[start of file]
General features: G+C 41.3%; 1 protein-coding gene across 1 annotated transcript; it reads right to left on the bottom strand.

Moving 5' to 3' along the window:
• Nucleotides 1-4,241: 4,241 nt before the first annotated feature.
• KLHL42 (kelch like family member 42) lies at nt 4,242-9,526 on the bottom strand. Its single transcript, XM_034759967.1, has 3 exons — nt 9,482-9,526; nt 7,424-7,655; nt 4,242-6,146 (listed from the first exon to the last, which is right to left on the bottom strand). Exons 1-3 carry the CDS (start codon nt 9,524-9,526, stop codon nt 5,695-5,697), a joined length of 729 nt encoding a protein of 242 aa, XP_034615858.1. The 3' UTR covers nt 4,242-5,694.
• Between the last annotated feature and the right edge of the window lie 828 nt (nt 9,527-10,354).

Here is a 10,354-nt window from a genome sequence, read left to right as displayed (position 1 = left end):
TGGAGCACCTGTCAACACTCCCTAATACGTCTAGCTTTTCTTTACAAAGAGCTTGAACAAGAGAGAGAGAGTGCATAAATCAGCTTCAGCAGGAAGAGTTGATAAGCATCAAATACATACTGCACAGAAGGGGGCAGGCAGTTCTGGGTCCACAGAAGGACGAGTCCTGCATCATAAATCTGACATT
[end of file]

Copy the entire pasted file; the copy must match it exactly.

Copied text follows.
General features: G+C 41.3%; 1 protein-coding gene across 1 annotated transcript; it reads right to left on the bottom strand.

Moving 5' to 3' along the window:
• Nucleotides 1-4,241: 4,241 nt before the first annotated feature.
• KLHL42 (kelch like family member 42) lies at nt 4,242-9,526 on the bottom strand. Its single transcript, XM_034759967.1, has 3 exons — nt 9,482-9,526; nt 7,424-7,655; nt 4,242-6,146 (listed from the first exon to the last, which is right to left on the bottom strand). Exons 1-3 carry the CDS (start codon nt 9,524-9,526, stop codon nt 5,695-5,697), a joined length of 729 nt encoding a protein of 242 aa, XP_034615858.1. The 3' UTR covers nt 4,242-5,694.
• Between the last annotated feature and the right edge of the window lie 828 nt (nt 9,527-10,354).

Here is a 10,354-nt window from a genome sequence, read left to right as displayed (position 1 = left end):
TGGAGCACCTGTCAACACTCCCTAATACGTCTAGCTTTTCTTTACAAAGAGCTTGAACAAGAGAGAGAGAGTGCATAAATCAGCTTCAGCAGGAAGAGTTGATAAGCATCAAATACATACTGCACAGAAGGGGGCAGGCAGTTCTGGGTCCACAGAAGGACGAGTCCTGCATCATAAATCTGACATT